I’m not going to go into a ton of detail about the thief, because like I said, I recommend you play with the other four first before attempting to add the thief.
I really love how well the four major roles play together. Each role is trying their best to stop another role. At the same time, they’re doing small things to kind of help out someone else.
I think the concept of the game is so well done. Each role has completely different mechanics, not just similar mechanics with different abilities. The mechanics are also perfectly thematic for each role. I love that the goblins are fueled by rage and that the dragon has to eat more goblins and collect more treasure to wake up.
The unique mechanics do have a bit of a downside. They’re all so well fleshed out, that if you want to teach the roles to everyone, you do have to spend a good bit of time delving into and understanding all the rules.
From Vast: The Crystal Caverns art and appearance, I definitely thought that I was jumping into a lighter game, but that is very much not the case. Each role has a myriad of things that they can do, abilities, cards, treasure, fighting, etc. It takes some thinking to try to make the best moves possible, and you’re competing against pretty much everyone at the table!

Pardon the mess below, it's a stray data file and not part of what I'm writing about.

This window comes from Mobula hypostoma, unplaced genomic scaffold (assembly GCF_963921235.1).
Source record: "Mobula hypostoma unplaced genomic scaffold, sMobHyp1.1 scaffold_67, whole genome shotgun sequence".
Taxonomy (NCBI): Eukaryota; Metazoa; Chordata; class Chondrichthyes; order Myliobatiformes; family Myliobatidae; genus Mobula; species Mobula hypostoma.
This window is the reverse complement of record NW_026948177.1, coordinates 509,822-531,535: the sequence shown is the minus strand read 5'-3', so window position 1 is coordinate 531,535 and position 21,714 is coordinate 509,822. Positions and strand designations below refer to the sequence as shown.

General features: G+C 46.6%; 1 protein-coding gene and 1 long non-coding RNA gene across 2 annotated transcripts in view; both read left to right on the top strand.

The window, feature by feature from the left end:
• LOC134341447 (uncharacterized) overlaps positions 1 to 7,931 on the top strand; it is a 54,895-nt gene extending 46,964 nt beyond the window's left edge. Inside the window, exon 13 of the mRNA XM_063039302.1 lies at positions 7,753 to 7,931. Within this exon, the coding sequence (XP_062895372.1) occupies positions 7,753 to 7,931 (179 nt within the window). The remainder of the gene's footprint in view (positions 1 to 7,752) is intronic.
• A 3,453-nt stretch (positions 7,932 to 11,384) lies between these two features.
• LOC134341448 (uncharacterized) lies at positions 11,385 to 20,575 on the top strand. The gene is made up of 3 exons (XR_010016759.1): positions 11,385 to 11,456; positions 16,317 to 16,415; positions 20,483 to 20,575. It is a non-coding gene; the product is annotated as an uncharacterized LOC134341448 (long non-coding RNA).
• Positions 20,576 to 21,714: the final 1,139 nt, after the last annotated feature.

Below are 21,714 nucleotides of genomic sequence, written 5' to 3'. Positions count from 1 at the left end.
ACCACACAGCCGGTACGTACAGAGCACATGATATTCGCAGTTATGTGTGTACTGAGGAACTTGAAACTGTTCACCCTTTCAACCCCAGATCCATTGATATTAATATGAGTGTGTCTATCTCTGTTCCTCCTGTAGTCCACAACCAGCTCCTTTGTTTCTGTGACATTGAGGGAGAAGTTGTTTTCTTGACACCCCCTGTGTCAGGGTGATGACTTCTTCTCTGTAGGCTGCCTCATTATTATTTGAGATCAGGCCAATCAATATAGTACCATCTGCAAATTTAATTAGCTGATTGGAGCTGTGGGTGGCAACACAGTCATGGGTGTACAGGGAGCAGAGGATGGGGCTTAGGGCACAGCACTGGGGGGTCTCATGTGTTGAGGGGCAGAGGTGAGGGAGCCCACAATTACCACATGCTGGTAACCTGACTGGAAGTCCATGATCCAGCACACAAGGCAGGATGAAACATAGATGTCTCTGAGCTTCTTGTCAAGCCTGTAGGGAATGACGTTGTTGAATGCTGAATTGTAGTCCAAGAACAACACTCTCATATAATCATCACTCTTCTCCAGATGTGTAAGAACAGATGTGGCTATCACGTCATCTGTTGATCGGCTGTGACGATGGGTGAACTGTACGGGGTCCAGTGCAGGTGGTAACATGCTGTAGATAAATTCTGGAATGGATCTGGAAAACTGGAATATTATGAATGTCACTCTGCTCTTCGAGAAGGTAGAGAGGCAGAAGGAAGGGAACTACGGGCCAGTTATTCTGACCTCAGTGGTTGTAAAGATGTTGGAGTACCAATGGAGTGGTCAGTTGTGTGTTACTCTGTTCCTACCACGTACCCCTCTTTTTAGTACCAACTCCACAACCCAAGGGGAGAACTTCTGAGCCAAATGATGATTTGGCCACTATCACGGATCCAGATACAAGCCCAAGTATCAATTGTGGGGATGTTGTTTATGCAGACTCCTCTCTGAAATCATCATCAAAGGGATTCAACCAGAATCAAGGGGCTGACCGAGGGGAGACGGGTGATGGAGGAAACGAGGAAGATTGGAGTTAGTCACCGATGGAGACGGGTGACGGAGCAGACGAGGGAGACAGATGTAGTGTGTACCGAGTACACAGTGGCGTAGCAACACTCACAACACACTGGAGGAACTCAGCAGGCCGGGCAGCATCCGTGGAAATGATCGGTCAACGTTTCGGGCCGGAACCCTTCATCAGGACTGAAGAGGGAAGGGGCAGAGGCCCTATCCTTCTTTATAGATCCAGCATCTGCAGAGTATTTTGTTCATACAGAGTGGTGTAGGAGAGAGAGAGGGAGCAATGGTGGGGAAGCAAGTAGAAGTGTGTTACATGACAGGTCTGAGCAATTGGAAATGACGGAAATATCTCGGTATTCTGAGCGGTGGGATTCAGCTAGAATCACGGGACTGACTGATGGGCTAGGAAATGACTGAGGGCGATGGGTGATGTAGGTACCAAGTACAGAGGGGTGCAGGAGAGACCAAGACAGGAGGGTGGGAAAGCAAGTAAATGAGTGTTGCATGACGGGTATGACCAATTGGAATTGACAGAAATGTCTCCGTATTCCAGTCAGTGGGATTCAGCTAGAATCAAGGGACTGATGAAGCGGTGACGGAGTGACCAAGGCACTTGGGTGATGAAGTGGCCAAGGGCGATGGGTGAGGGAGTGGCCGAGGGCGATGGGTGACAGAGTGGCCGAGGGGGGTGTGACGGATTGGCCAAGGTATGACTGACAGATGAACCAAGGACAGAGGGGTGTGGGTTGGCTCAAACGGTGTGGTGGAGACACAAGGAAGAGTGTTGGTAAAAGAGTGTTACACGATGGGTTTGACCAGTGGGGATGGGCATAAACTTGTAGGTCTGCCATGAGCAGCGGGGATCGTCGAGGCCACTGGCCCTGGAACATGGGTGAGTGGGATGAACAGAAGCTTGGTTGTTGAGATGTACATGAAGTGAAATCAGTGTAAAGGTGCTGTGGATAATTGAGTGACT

Like I hinted at before, out of the five roles, the thief is my least favorite role. It doesn’t fit quite as nicely into the mix as all of the other roles do. It feels like the thief is just kind of off to the side doing their own thing, while the rest of the roles are often heavily interacting with each other.
Don’t get me wrong, the thief is not a bad role. It definitely still works in the game, and can be fun to play. It’s just not as integrated as the other roles are with each other.
Another thing that I absolutely love about the game is that the knight is a woman. She’s front and center on the cover and she’s freaking awesome looking. Her armor and clothes are functional and not sexualized in the slightest. She’s just awesome. And the game doesn’t make a big deal about it. She just simply is a warrior.
I love being able to see myself in a game, it inspires me to kick butt and slay some dragons in my own life. The game itself helps me feel welcome and like I belong at the table, even if I am not playing the knight myself. Her mere existence just makes me happy.
I definitely recommend Vast: The Crystal Caverns. It’s fun, challenging, and has a ton of replay value. Not only can you try out different roles each time you play, but the map will be different every time. You will need to dedicate some time to learn the rules, but once you do, it definitely pays off in a deep and fun game.
Vast: The Crystal Caverns is for 1-5 players, takes about an hour to an hour and a half to play, and costs $60. As of the publication of this article, Leder Games is taking pre-orders for their second printing on BackerKit. There you can also add on things like minis, three different new roles (ghost, ghoul, and nightmare unicorn), and bonus cards. The second printing should arrive in August 2017.
Review Score: 8.5/10